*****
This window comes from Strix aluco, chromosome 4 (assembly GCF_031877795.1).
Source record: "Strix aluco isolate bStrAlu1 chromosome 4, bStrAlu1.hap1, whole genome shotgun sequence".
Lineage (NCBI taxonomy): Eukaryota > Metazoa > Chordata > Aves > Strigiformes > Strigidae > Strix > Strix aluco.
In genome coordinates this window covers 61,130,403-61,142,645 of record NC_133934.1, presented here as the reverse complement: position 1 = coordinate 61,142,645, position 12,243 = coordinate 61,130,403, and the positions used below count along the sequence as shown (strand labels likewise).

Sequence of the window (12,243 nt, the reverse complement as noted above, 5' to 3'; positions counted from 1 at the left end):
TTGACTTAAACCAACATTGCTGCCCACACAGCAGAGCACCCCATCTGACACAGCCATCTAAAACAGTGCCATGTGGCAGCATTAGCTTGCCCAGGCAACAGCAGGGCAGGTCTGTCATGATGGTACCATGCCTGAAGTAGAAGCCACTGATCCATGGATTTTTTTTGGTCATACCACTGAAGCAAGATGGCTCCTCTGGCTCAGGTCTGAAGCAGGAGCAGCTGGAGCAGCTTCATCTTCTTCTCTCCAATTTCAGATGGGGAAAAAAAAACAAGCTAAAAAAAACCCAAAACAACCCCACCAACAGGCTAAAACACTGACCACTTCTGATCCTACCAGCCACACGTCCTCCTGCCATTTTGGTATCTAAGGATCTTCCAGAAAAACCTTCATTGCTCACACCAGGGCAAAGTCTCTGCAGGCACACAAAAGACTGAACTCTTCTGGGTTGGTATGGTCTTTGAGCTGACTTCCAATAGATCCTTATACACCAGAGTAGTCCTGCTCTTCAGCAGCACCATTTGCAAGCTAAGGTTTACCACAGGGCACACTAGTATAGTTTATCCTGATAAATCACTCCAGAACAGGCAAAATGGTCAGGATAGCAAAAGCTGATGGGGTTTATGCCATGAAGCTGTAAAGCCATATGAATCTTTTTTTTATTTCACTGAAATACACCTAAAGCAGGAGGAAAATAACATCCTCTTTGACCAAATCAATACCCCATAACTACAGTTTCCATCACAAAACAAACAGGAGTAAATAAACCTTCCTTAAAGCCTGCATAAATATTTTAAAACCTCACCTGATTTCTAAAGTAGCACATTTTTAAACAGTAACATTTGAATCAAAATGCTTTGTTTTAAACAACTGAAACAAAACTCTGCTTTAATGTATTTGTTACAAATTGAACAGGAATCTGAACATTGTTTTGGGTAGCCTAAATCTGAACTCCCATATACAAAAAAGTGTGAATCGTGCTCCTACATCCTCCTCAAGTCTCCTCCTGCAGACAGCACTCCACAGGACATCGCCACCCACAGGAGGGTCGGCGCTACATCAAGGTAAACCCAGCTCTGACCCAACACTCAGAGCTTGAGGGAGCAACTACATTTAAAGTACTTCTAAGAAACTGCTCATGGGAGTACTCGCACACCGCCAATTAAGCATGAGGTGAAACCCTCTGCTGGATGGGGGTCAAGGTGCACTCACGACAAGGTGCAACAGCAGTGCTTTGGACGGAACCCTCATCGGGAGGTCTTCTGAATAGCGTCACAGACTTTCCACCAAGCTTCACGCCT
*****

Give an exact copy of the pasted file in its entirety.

This window comes from Strix aluco, chromosome 4 (assembly GCF_031877795.1).
Source record: "Strix aluco isolate bStrAlu1 chromosome 4, bStrAlu1.hap1, whole genome shotgun sequence".
Lineage (NCBI taxonomy): Eukaryota > Metazoa > Chordata > Aves > Strigiformes > Strigidae > Strix > Strix aluco.
In genome coordinates this window covers 61,130,403-61,142,645 of record NC_133934.1, presented here as the reverse complement: position 1 = coordinate 61,142,645, position 12,243 = coordinate 61,130,403, and the positions used below count along the sequence as shown (strand labels likewise).

Sequence of the window (12,243 nt, the reverse complement as noted above, 5' to 3'; positions counted from 1 at the left end):
TTGACTTAAACCAACATTGCTGCCCACACAGCAGAGCACCCCATCTGACACAGCCATCTAAAACAGTGCCATGTGGCAGCATTAGCTTGCCCAGGCAACAGCAGGGCAGGTCTGTCATGATGGTACCATGCCTGAAGTAGAAGCCACTGATCCATGGATTTTTTTTGGTCATACCACTGAAGCAAGATGGCTCCTCTGGCTCAGGTCTGAAGCAGGAGCAGCTGGAGCAGCTTCATCTTCTTCTCTCCAATTTCAGATGGGGAAAAAAAAACAAGCTAAAAAAAACCCAAAACAACCCCACCAACAGGCTAAAACACTGACCACTTCTGATCCTACCAGCCACACGTCCTCCTGCCATTTTGGTATCTAAGGATCTTCCAGAAAAACCTTCATTGCTCACACCAGGGCAAAGTCTCTGCAGGCACACAAAAGACTGAACTCTTCTGGGTTGGTATGGTCTTTGAGCTGACTTCCAATAGATCCTTATACACCAGAGTAGTCCTGCTCTTCAGCAGCACCATTTGCAAGCTAAGGTTTACCACAGGGCACACTAGTATAGTTTATCCTGATAAATCACTCCAGAACAGGCAAAATGGTCAGGATAGCAAAAGCTGATGGGGTTTATGCCATGAAGCTGTAAAGCCATATGAATCTTTTTTTTATTTCACTGAAATACACCTAAAGCAGGAGGAAAATAACATCCTCTTTGACCAAATCAATACCCCATAACTACAGTTTCCATCACAAAACAAACAGGAGTAAATAAACCTTCCTTAAAGCCTGCATAAATATTTTAAAACCTCACCTGATTTCTAAAGTAGCACATTTTTAAACAGTAACATTTGAATCAAAATGCTTTGTTTTAAACAACTGAAACAAAACTCTGCTTTAATGTATTTGTTACAAATTGAACAGGAATCTGAACATTGTTTTGGGTAGCCTAAATCTGAACTCCCATATACAAAAAAGTGTGAATCGTGCTCCTACATCCTCCTCAAGTCTCCTCCTGCAGACAGCACTCCACAGGACATCGCCACCCACAGGAGGGTCGGCGCTACATCAAGGTAAACCCAGCTCTGACCCAACACTCAGAGCTTGAGGGAGCAACTACATTTAAAGTACTTCTAAGAAACTGCTCATGGGAGTACTCGCACACCGCCAATTAAGCATGAGGTGAAACCCTCTGCTGGATGGGGGTCAAGGTGCACTCACGACAAGGTGCAACAGCAGTGCTTTGGACGGAACCCTCATCGGGAGGTCTTCTGAATAGCGTCACAGACTTTCCACCAAGCTTCACGCCT